Peter Cohan, founder of Belmont, Calif.-based The Second Derivative, has helped hundreds of software companies large and small improve their demos since 2003.
His book, "Great Demo!" offers 300 pages of positive advice, but when we spoke with him, we asked Cohan to concentrate on the negative: Tell us how software companies blow it when they show off their products.
So, read 'em and weep: If any of these dozen disasters sounds like something you're doing, it's time to change your ways.
Blunder #1: You conduct Harbor Tours.
"For almost all software companies, whether large or small or in-between, there's a strong tendency to dive into a demo without discovery," Cohan says. "They ignore asking about customer needs and lead with the product.
"This is what's known as the 'Harbor Tour': You're put on a boat and driven around the harbor for three hours, and the customer is asked, 'So, have you seen anything you like so far?'"
The Fix: "You need to invest time to understand the customer's situation," says Cohan. "What challenges are they seeking to address, what's getting in the way, what specific capabilities is the customer looking for to solve his or her problem?
"That’s probably the single most important take away: You’ve got to diagnose before you can offer a prescription."
Blunder #2: Your demos run in a straight line from beginning to end.
"Most people do a traditional linear demo," Cohan says. "It starts at a beginning and goes to some end point. Have you ever watched someone else's demo, and you find yourself thinking, 'Where is this going?'
"The issue is they’re following a linear pathway to get you to the big 'Wow!' or payoff screen at the end. People leave the room before you get there, particularly the high-level execs."
The Fix: "Do the last thing first," Cohan says. "Turn your demo upside down. Present the payoff screen right upfront, right away, so the customer can see where this is going.
"If it resonates, the customer is intrigued, and they may literally say, 'That's exactly what I'm looking for; how did you generate that?'
"Then the balance of the demo becomes a process of peeling back the layers and doing it in accord with the customer's depth and level of interest."
Blunder #3: You offer a thorough corporate overview.
"I call this one 'Death By Corporate Overview,'" says Cohan.
"Given that execs are typically willing to invest only five to 10 minutes to determine if this vendor -- meaning you -- is worthwhile, an awful tactic is to waste that time with a traditional corporate overview presentation: your mission statement, your revenues, your offices, that slide with a smorgasbord of company logos."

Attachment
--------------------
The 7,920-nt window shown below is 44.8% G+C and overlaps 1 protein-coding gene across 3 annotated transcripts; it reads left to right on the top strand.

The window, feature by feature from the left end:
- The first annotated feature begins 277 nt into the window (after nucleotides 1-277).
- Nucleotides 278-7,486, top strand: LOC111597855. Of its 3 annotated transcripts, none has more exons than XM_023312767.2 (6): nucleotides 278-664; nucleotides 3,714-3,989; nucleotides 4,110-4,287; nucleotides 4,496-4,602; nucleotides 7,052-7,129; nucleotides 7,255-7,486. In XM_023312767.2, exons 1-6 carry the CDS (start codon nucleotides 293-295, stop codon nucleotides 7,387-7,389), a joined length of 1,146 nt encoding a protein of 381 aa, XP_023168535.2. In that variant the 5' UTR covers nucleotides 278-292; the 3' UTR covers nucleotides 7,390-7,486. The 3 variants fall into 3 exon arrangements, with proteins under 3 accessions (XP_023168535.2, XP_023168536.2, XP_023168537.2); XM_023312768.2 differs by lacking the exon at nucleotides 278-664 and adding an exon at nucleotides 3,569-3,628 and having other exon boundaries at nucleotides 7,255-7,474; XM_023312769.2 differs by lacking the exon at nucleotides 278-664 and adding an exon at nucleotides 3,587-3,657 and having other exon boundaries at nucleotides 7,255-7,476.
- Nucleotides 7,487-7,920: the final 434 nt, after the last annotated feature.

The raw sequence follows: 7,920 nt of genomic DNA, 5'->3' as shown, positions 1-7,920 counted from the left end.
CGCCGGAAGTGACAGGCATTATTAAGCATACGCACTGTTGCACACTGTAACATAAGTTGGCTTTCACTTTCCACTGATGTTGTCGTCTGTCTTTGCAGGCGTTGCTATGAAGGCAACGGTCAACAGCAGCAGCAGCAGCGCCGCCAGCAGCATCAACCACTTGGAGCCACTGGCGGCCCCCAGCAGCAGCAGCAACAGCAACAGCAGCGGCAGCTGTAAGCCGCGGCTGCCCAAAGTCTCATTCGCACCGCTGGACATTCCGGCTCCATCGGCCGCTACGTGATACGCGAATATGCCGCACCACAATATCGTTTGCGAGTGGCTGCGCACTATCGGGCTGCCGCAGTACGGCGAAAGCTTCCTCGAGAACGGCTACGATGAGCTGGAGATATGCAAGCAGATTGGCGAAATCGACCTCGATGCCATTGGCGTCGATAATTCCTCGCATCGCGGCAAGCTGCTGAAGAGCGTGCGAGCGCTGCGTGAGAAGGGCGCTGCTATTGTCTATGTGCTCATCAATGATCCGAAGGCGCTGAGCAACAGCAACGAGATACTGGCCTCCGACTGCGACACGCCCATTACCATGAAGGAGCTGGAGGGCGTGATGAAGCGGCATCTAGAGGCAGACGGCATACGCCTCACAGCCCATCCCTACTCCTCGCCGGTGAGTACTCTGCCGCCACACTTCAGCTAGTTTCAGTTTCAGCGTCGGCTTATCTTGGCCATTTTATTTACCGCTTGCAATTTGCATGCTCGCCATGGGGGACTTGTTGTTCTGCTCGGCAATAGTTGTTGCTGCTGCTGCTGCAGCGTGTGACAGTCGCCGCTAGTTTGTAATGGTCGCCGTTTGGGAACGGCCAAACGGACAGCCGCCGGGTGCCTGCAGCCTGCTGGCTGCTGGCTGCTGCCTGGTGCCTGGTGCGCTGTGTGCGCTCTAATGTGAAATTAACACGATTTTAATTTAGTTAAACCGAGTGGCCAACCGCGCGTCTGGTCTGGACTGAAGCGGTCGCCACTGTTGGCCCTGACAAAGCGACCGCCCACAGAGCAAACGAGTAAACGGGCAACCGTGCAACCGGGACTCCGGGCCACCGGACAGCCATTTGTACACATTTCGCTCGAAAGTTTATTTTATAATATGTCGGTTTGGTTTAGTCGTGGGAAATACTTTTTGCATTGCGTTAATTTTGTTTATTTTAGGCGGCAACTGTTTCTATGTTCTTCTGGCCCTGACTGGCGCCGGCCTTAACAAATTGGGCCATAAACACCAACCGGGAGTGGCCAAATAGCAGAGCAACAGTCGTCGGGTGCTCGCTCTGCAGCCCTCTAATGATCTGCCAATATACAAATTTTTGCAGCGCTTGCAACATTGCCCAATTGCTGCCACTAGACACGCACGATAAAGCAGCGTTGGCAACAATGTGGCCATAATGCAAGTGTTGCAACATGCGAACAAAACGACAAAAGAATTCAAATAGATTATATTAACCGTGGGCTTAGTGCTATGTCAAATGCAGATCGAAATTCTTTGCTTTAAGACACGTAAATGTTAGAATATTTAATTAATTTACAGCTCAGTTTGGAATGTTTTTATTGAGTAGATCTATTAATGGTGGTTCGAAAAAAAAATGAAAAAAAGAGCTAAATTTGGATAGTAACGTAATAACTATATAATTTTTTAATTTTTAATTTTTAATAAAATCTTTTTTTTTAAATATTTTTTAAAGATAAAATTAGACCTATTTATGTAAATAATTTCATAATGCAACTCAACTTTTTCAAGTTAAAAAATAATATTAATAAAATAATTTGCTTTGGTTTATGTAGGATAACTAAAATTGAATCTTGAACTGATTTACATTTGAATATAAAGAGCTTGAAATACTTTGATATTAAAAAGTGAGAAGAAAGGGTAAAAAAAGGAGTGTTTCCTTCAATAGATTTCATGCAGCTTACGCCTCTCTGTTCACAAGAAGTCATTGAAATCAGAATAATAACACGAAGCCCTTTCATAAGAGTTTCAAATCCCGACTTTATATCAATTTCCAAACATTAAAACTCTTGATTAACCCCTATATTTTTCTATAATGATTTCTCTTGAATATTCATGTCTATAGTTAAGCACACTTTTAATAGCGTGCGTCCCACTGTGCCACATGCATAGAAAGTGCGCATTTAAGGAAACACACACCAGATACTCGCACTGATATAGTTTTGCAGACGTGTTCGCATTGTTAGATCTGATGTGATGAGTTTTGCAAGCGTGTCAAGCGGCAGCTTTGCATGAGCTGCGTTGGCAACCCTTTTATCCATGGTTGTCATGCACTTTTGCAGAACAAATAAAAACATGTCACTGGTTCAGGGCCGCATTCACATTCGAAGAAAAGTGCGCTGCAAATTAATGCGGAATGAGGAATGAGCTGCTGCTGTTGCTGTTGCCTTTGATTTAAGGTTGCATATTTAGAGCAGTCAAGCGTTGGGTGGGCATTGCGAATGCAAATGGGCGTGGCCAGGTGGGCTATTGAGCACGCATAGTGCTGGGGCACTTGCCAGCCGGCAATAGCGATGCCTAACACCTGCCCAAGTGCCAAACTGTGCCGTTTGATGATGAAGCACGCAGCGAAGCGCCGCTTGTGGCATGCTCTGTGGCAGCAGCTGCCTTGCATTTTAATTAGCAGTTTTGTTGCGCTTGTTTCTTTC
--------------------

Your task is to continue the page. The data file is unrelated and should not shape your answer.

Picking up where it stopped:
The Fix: "The demo is too early for that stuff." Cohan says. "That comes later, once the customer is comfortable that they're seeing a solution. Then they may ask, for example, 'Do you offer support where we have offices?'
"But at the beginning of the meeting they just want to know, 'What are you going to do to help me solve my business problems?'
"If you're asked about your company, offer what I call the three-fact corporate overview presentation: We've been in business _blank_ years, we have _blank_ customers located around the world, and one crisp sentence describing what you do -- but it has to be crisp.
"At this point all you want to do is show that you are a substantial business; you don't need to give the details of your life history. And, in fact, too much detail can get you in trouble.
"This happened to me some years ago: We were doing our overview, we had our beloved slide of customer logos, and I noticed someone pointing at the slide, whispering to his neighbor. I was curious, so I stopped to ask him if he had a question.
"He pointed at this company's logo on our slide and said, 'We think they're idiots, and we'd never do anything that they do.' Actually, that company he was talking about is now getting out of the photography business -- you probably know who they are."
Blunder #4: You show them everything (or try to).
"Too many software demos try to show as much as possible," Cohan says. "The classic example: The software vendor thinks they have 60 minutes for the demo and, at the actual meeting, they're told they only have 30 minutes.
"What do they do? They try to pack the same demo into the same amount of geography, into the 30-minute slot. They talk faster. The result is even more confusion and dismay on your customers' faces."
The Fix: "Apply a principle from journalism," says Cohan. "It's called the inverted pyramid writing style.
"Put the most important stuff up front, and then move toward more and more granular material as you go deeper into the content. That way, if you run out of time, you've still covered the most important points."